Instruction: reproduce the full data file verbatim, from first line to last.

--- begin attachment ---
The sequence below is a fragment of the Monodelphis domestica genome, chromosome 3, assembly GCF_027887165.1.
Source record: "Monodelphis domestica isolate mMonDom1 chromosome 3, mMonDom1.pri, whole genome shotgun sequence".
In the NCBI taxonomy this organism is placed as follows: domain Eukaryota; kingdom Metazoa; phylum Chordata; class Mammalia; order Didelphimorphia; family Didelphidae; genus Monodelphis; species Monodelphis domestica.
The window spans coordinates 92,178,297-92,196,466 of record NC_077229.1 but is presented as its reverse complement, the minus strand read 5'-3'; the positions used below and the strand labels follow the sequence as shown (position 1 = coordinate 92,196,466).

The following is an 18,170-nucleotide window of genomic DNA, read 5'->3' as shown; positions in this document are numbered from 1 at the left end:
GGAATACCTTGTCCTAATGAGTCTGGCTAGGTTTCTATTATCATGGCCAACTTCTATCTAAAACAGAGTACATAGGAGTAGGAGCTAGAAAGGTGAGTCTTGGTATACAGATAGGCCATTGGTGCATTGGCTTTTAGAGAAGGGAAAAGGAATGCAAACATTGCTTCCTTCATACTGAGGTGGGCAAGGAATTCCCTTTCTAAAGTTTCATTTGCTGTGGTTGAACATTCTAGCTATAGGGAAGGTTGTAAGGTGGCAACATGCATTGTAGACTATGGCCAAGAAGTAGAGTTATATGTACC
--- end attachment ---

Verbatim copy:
The sequence below is a fragment of the Monodelphis domestica genome, chromosome 3, assembly GCF_027887165.1.
Source record: "Monodelphis domestica isolate mMonDom1 chromosome 3, mMonDom1.pri, whole genome shotgun sequence".
In the NCBI taxonomy this organism is placed as follows: domain Eukaryota; kingdom Metazoa; phylum Chordata; class Mammalia; order Didelphimorphia; family Didelphidae; genus Monodelphis; species Monodelphis domestica.
The window spans coordinates 92,178,297-92,196,466 of record NC_077229.1 but is presented as its reverse complement, the minus strand read 5'-3'; the positions used below and the strand labels follow the sequence as shown (position 1 = coordinate 92,196,466).

The following is an 18,170-nucleotide window of genomic DNA, read 5'->3' as shown; positions in this document are numbered from 1 at the left end:
GGAATACCTTGTCCTAATGAGTCTGGCTAGGTTTCTATTATCATGGCCAACTTCTATCTAAAACAGAGTACATAGGAGTAGGAGCTAGAAAGGTGAGTCTTGGTATACAGATAGGCCATTGGTGCATTGGCTTTTAGAGAAGGGAAAAGGAATGCAAACATTGCTTCCTTCATACTGAGGTGGGCAAGGAATTCCCTTTCTAAAGTTTCATTTGCTGTGGTTGAACATTCTAGCTATAGGGAAGGTTGTAAGGTGGCAACATGCATTGTAGACTATGGCCAAGAAGTAGAGTTATATGTACC